Although offsite tape vaulting has long been thought of as a long-term data-archiving solution, it can figure in backup operations as well. The cost-per-gigabyte of tape storage keeps dropping, and new technologies, such as Web access to tape catalogs and the LTFS file format (which makes tapes look like just another drive), make tape attractive for protecting less-critical data. Best of all, tapes are stored offsite, where they're safe from any disaster that might strike your facilities. (Photo: Fotolia)
The cloud is coming on strong for backup. Why? From an operations perspective, it cuts labor costs and turns a capital expense into an operational one that you pay for with a predictable subscription. If needs change, you can adjust the terms rather than purchase new equipment. Like tape, the cloud keeps your data safely offsite and, like disk, it can be very fast for data retrieval. A robust cloud service can back up many servers and desktops, regardless of where they are in the world. (Photo: Fotolia)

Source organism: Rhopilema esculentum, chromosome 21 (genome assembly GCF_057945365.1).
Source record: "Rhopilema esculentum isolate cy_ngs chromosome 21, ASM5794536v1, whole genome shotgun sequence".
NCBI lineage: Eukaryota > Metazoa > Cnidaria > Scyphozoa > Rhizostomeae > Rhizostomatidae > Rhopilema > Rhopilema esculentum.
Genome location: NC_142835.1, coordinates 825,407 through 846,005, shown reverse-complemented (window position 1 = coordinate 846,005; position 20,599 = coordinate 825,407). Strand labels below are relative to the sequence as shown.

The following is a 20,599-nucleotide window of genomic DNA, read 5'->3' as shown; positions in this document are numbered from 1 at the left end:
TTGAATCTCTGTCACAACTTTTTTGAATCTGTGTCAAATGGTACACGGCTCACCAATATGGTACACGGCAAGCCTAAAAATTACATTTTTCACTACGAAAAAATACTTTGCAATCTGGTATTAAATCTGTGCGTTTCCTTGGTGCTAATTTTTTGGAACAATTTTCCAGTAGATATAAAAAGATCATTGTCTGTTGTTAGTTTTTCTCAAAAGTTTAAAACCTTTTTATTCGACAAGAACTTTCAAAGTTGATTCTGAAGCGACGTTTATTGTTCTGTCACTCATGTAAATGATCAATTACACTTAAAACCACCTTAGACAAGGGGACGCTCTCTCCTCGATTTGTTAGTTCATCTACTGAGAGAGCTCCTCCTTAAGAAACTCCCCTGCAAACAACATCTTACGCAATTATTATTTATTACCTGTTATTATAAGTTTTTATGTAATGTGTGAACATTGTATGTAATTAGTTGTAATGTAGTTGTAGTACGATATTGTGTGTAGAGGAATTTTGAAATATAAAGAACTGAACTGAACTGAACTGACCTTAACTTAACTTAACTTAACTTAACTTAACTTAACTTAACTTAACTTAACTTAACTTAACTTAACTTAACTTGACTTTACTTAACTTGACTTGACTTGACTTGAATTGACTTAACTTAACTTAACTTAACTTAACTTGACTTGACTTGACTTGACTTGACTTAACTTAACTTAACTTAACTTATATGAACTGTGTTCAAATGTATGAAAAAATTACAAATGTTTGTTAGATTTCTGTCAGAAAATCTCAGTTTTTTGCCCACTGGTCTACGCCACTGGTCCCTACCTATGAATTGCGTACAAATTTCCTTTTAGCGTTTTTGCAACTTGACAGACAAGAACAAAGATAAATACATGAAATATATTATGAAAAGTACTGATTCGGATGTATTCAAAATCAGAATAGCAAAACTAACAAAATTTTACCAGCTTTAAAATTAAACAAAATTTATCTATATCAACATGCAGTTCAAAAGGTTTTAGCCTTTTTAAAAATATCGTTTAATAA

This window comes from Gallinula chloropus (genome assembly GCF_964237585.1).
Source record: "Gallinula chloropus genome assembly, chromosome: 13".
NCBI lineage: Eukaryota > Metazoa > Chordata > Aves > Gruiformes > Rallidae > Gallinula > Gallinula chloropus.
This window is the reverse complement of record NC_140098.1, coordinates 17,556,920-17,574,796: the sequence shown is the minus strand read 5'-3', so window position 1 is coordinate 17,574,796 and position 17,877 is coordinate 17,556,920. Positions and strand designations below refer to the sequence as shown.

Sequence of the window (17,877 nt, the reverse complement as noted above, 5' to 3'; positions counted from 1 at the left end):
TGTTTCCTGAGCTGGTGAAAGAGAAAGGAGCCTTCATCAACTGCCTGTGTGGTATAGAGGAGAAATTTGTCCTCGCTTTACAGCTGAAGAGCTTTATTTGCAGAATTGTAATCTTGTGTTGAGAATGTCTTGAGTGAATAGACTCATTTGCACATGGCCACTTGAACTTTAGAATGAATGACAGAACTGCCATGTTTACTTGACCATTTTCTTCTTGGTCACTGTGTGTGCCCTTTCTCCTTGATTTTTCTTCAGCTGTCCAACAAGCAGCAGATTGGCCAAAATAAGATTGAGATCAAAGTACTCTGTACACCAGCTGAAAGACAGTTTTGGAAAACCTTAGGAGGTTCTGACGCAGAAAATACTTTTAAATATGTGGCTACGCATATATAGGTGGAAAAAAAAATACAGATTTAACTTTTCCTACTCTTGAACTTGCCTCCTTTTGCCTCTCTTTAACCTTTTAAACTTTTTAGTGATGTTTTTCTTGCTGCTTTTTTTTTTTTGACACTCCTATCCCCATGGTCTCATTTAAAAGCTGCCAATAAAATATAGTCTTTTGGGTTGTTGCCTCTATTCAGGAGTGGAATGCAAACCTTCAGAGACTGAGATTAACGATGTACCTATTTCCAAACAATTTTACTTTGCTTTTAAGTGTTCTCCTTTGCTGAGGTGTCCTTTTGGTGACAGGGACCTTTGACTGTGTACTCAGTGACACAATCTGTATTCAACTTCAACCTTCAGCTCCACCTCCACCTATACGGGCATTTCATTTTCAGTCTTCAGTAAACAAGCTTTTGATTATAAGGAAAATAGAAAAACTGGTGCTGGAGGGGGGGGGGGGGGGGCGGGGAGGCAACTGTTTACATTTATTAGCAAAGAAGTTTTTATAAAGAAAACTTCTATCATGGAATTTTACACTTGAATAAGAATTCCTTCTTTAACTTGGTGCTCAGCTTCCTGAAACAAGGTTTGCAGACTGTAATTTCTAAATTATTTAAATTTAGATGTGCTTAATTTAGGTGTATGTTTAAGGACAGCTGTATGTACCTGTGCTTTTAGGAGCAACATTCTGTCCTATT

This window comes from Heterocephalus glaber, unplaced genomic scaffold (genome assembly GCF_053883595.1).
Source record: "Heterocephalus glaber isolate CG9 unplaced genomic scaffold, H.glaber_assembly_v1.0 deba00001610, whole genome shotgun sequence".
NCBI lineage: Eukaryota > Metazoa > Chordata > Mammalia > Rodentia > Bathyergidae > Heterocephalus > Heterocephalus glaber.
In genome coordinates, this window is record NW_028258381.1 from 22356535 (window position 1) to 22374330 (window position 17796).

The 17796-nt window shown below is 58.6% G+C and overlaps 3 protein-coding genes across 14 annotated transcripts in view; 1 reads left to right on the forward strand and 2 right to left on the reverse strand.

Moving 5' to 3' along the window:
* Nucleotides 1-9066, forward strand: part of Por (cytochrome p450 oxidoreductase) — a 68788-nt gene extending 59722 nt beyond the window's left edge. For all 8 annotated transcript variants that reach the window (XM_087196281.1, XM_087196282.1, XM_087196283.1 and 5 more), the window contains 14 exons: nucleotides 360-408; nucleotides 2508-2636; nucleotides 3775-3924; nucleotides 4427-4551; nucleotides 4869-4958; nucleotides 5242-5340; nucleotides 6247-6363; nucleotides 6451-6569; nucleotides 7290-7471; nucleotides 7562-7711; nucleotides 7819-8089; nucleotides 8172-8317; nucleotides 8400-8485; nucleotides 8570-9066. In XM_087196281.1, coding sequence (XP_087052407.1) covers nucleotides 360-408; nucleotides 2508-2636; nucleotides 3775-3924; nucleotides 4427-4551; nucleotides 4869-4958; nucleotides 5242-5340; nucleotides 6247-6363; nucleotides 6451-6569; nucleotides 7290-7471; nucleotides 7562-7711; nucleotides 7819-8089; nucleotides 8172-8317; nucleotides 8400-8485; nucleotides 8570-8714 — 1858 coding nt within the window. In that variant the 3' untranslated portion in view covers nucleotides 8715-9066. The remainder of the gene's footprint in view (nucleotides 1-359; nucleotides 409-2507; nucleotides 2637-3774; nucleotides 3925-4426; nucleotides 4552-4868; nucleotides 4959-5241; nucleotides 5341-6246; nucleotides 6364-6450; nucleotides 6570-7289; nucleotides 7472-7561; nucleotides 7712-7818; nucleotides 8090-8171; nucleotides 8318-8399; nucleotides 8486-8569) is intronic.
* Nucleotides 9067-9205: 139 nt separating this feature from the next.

Evaluate Your Data Security
No matter which forms of data storage you choose, you should be encrypting data from the time it leaves your facility until it's returned and restored in your enterprise. You also need a verifiable chain of custody that describes any journey your data takes; regulators demand it. In fact, those same regulators may want to know if you are complying with the latest data center security standards, especially if you take the cloud route.
To finesse all these challenges, work carefully with your backup service partner to establish the appropriate level of data security. And don't forget about testing. Your backup data is useless if you can't get it when you need it--or if the data is corrupted. Any backup service you use should come with regularly scheduled testing to ensure that all systems are ready in case of a business interruption. (Photo: Fotolia)